How to apply

Please apply by filling out the form below. We will also accept a video application of no more than 15 minutes in length in which you address all of the questions in the form below. You can access a list of questions here.

The deadline for applications is 5pm on Friday 23 February 2024. If you have any questions or need assistance with the application process, please email Tess Osman at tess@heritagecrafts.org.uk.

Assessment, shortlisting and final selection will be carried out by the Heritage Crafts judging team, and interviews will be carried out by Zoom. If you are new to a craft and you would like assistance with finding a trainer, please get in touch and we will do what we can to help.

Enameller Sally named Precious Metalworker of the Year

The Royal MintGlasgow-based watch dial enameller Sally Morrison has won the inaugural Precious Metalworker of the Year Award sponsored by The Royal Mint, including a £2,000 prize and trophy awarded at a special presentation at the College of St George, Windsor Castle, on Wednesday 15 November 2023.

Sally MorrisonHeritage Crafts was set up 13 years ago as a national charity to support and safeguard heritage crafts skills, and has become well known for its Red List of Endangered Crafts, the first research of its kind to rank traditional crafts in the UK by the likelihood they would survive the next generation.

This new award sponsored by The Royal Mint celebrates a heritage craftsperson who has made an outstanding contribution to working with precious metal over the past year. It recognises a contribution that is far beyond the ordinary, based on a proven dedication to a particular metalworking skill.

Precious Metalworker of the Year Trophy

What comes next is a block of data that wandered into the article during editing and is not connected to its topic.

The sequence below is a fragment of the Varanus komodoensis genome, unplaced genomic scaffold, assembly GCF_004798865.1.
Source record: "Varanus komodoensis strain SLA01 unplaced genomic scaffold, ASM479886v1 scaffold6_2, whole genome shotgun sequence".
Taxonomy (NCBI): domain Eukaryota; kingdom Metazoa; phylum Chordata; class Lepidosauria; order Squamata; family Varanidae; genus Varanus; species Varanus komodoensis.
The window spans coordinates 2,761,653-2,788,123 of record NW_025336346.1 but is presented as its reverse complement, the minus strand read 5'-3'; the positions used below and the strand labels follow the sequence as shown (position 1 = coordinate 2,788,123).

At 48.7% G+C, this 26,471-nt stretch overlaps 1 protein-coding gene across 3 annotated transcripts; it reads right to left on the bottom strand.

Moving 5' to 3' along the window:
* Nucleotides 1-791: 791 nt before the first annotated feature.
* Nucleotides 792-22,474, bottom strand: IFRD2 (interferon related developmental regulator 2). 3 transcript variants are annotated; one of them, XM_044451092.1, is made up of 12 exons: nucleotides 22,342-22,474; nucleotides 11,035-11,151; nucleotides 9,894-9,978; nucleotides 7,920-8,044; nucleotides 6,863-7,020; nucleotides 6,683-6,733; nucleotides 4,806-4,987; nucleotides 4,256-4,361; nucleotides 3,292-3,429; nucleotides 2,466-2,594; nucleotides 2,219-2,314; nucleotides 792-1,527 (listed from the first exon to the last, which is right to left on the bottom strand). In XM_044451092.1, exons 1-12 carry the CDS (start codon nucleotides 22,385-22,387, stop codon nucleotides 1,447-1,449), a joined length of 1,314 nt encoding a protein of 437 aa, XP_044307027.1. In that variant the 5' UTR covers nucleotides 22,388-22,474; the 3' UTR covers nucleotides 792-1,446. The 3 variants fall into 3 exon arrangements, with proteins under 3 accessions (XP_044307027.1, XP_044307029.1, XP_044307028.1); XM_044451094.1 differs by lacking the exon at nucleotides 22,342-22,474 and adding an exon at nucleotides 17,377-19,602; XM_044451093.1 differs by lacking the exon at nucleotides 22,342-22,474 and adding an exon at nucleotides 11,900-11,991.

Head of Coin Design Paul Morgan inspecting the Precious Metalworker of the Year Award

Sally Morrison is a graduate of the Edinburgh College of Arts jewellery course and specialises in engraving and enamelling watch dials at the watch company anOrdain. Her interest in champleé enamelling, the art of applying translucent enamel over a usually textured and precious metal background, has made her the best of a very small and elite group of craftspeople working in this field.

The Precious Metalworker of the Year trophy presented to Sally was made by the team of coin designers and craftspeople at The Royal Mint, led by Head of Coin Design Paul Morgan. The piece is intended to take viewers on a journey of metalwork from its molten stage, through hammering, planishing, repoussé/chasing, and finally through to texture and engraving.

Judges for the new award were Leighton John (Director of Operations at The Royal Mint), Dr Rebecca Struthers (the only watchmaker with a PhD in horology), and Paul Morgan (Head of Coin Design at The Royal Mint).

The two other finalists for the award were Rauni Higson, a silversmith whose commissions include the Goldsmith’s Cup for HMS Prince of Wales, and Warren Martin, one of the few remaining silver spinners in Sheffield, a craft that has been listed as critically endangered. Read more about Rauni and Warren here.

The Royal Mint and Heritage Crafts launched their partnership earlier this year, announcing four bursaries at an event held at the House of Lords. Since then, five bursaries have been awarded to those wanting to train or further develop skills in precious metals. As an exemplar of British craftsmanship, The Royal Mint is committed to protecting and celebrating craftspeople and developing skills wherever possible.

Precious Metalworker of the Year 2023 finalists

The Royal MintHeritage Crafts and The Royal Mint have announced the finalists of the inaugural Precious Metalworker of the Year award, including a silversmith, a silver spinner and a watch dial enameller.